Native American

The New World, written and directed by Terrence Malick

Terrence Malick is one of those directors people either love or hate. His movies — this new one especially — are more about poetry than they are about narrative. Long stretches of intense, glorious photography without a single word spoken, and still the story is there.

But it’s not for everybody. The mathematician, who is not so much about the visual as I am, would have fallen asleep. I kept wanting to stop the flow of images so I could study them. Because they are so beautifully framed, and because Malick does such an incredible job of capturing a time and place. The Native American world is rendered with great attention to detail, but it’s the long-shots that really tell their story.

The story of Pocahantas and John Smith has been told many times, most usually trivialized and recast for modern sensibilities. I think there’s some of that here too in the way the young woman’s emotions are portrayed, but in general it seems to me that Malick probably has done the best job so far of approximating what it must have been like for the Englishmen who put foot on what was to be called Virginia in the year 1602. Who John Smith might have been, and how the land and people would have looked to him. Maybe.

I’m wondering how the Native American peoples are reacting to this movie.

Oh yes, the actors: they are very good, but with the exception of the young woman (apparently Q’Orianka Kilcher was just fourteen when the film was being shot) who played Pocahontas, they are almost beside the point. She’s the central character, the one the camera cares about most.

When it comes out on dvd I will rent it and spend a lot of time pausing to look at details, to study shots that right now I can recall with perfect clarity. Whether you should go see it depends on your interest in the subject and your patience with a story told mostly in visual terms.

believable heroes, and the construction thereof

I’ve had two suggestions about characteristics that are non-negotiable in heroes (of course that term is fraught with difficulties, but for the sake of expediency I’ll continue to use it for the moment). From Karen:

How about a rock-solid moral core? The hero can (and probably must) have serious flaws and weaknesses, but some fundamental part of the character, even if deeply buried, needs to recognize right from wrong.

But then there’s Patricia Highsmith’s Ripley — does he count as a hero?

and from Stephanie:

I think a sense of humor is pretty essential. Not that the protagonist has to be wisecracking through his dialog, but he should at least recognize things that are absurd.

I think these are good characteristics to start with as basics (again and always, for me personally, when I’m reading or writing).

A character can have a fairly serious demeanor most of the time and still be capable of playfulness (crucial, in my view). Personally I’m also drawn to a dry sense of humor, which probably follows from the fact that the Mathematician is a Brit. When the Girlchild was about ten, we rented Monty Python’s Holy Grail. She asked him if she could watch it, to which he said: “Can you watch it? You must watch it. It’s your cultural heritage.”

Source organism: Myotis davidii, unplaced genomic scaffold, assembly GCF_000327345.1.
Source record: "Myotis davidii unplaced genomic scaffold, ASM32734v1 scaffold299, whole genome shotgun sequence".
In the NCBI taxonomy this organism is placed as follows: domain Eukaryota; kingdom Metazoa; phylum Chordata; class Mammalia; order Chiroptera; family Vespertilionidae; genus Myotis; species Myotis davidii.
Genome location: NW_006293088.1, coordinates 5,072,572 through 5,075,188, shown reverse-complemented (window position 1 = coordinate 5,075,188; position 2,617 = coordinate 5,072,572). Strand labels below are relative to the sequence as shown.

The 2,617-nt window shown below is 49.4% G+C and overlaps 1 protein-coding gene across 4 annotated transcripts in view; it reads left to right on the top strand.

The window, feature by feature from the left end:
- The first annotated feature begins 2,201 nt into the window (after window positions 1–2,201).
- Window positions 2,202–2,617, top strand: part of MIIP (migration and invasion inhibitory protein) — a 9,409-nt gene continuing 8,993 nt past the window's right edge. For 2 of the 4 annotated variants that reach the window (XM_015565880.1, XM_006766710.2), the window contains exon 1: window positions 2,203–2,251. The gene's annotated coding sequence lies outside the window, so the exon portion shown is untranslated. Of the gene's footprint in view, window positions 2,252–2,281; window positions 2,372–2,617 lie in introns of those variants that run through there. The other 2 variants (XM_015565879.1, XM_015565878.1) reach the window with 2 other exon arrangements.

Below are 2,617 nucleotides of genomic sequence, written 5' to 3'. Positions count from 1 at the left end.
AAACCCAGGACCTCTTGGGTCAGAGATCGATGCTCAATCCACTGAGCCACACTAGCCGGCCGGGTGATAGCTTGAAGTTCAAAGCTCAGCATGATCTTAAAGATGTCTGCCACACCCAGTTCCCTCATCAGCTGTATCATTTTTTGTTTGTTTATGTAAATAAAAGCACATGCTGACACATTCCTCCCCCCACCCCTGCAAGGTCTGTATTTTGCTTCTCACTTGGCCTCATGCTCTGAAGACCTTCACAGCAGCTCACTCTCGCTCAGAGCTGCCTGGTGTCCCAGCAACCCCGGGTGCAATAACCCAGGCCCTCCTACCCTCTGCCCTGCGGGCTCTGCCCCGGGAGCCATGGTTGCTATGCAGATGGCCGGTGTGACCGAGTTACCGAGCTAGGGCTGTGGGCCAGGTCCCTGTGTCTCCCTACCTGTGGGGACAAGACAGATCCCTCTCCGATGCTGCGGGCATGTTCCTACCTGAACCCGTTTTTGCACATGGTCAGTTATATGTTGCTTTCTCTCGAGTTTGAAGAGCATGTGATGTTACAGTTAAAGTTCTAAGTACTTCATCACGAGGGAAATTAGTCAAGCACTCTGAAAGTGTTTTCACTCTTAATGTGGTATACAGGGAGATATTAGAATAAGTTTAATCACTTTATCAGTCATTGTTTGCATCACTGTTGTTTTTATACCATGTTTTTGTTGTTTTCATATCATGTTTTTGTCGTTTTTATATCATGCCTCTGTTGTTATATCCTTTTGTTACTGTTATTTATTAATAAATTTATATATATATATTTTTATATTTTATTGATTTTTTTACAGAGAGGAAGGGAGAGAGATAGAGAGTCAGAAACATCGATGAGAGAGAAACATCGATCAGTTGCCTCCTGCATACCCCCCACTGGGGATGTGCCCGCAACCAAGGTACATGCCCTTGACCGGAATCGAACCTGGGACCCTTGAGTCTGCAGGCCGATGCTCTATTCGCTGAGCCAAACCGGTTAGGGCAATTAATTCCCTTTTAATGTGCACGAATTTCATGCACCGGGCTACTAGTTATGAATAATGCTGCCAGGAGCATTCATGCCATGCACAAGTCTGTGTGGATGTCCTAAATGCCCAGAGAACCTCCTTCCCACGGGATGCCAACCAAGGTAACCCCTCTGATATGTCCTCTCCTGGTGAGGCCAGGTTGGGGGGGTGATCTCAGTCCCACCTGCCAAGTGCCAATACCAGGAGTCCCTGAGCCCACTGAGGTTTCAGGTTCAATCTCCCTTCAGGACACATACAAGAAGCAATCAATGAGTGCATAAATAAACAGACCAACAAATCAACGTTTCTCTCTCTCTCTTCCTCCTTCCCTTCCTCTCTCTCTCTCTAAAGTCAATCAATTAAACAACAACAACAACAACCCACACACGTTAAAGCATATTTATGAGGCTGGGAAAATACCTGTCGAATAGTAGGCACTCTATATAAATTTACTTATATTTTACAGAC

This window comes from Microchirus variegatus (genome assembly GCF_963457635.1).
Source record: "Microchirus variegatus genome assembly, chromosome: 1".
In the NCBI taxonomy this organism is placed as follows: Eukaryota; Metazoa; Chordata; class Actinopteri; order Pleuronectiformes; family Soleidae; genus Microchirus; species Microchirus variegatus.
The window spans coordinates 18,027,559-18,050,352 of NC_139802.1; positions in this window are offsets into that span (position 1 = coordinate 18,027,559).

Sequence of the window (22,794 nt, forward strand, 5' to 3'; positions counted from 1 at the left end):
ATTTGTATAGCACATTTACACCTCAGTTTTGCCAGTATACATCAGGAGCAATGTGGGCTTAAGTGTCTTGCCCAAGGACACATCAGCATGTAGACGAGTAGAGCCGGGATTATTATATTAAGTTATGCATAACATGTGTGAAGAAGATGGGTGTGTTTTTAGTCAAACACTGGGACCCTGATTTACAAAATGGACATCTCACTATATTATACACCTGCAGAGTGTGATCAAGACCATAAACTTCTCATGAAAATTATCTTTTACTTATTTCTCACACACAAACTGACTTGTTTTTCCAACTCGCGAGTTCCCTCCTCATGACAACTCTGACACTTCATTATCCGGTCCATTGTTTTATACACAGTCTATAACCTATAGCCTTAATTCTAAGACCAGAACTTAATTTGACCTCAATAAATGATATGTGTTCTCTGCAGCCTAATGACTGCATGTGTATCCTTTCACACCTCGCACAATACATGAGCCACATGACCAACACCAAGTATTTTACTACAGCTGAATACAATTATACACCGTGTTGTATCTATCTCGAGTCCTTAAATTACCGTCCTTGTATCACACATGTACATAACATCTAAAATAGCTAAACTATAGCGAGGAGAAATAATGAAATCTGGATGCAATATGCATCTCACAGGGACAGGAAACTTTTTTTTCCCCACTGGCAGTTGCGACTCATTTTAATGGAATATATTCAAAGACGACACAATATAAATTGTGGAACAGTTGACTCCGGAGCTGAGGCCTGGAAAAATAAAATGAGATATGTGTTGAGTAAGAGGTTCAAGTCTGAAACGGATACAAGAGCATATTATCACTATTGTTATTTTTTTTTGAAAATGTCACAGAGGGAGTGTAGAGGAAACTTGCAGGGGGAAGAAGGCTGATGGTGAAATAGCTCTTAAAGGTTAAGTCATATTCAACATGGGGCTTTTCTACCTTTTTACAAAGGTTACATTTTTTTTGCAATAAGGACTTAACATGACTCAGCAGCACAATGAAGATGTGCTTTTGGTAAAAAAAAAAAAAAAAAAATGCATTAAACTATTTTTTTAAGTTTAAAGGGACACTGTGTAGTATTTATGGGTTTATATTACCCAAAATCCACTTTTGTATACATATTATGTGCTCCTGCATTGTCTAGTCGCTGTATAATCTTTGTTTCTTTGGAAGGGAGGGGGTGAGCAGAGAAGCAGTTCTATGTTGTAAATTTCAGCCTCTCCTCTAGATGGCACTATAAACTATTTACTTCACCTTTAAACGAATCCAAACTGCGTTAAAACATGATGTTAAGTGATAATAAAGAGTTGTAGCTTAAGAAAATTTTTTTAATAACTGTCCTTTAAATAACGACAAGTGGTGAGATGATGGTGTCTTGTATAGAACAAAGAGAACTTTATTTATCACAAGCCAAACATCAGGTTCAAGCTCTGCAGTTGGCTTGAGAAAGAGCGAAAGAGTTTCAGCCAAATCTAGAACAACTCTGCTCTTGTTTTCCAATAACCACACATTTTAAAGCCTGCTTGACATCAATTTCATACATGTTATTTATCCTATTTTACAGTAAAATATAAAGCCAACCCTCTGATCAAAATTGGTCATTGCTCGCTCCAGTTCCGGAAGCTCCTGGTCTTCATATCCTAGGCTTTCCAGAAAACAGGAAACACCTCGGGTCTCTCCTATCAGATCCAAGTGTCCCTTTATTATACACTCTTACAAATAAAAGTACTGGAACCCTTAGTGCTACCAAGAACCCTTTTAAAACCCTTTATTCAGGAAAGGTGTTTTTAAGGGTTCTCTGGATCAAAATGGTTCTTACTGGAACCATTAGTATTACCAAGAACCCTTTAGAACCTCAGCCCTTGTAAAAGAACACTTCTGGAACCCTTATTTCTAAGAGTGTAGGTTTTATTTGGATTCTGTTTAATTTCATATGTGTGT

The issue of a moral core is a little more complicated. I think I know what Karen means by “rock-solid moral core” — I know what it means for me, at least. For other people it may mean (it almost certainly does mean) something else. More important, I think the main point for any writer to remember is this:

the fuel that drives any story is conflict, which has to exist both external to the main characters (to move the plot along), and within them (to move the characterization along).

Let me see if I can say that any more clearly. You can have a main character/protagonist/hero who is rock-solid morally, but you have to poke him a little, or there’s no drama. In my own story, Nathaniel has not one set of morals to live by, but two that are very different — one European in its nature, the other Native American. Elizabeth’s strong moral convictions are a source of conflict for her because she is torn between a rational world view and the religious beliefs that permeated every aspect of the culture in which she was raised.

As far as Ripley is concerned, he’s an interesting character specifically because he is amoral, but in a thoughtful and quite dramatic way. For me personally he can’t be a true hero, but no doubt other people see him as such. Then there’s somebody like McMurphy in One Flew Over the Cuckoo’s Nest, who is quite scary in a number of ways, whose interpretation of personal property is pretty lax, but who is driven by instincts that are (at least in part) admirable: he likes people, and prefers to see them happy; he dislikes authority, and prefers to challenge it.

I’m still thinking about other characteristics for my list of absolutes. I may take a break to write a little about the difference between story and plot, which somebody asked me about just recently.

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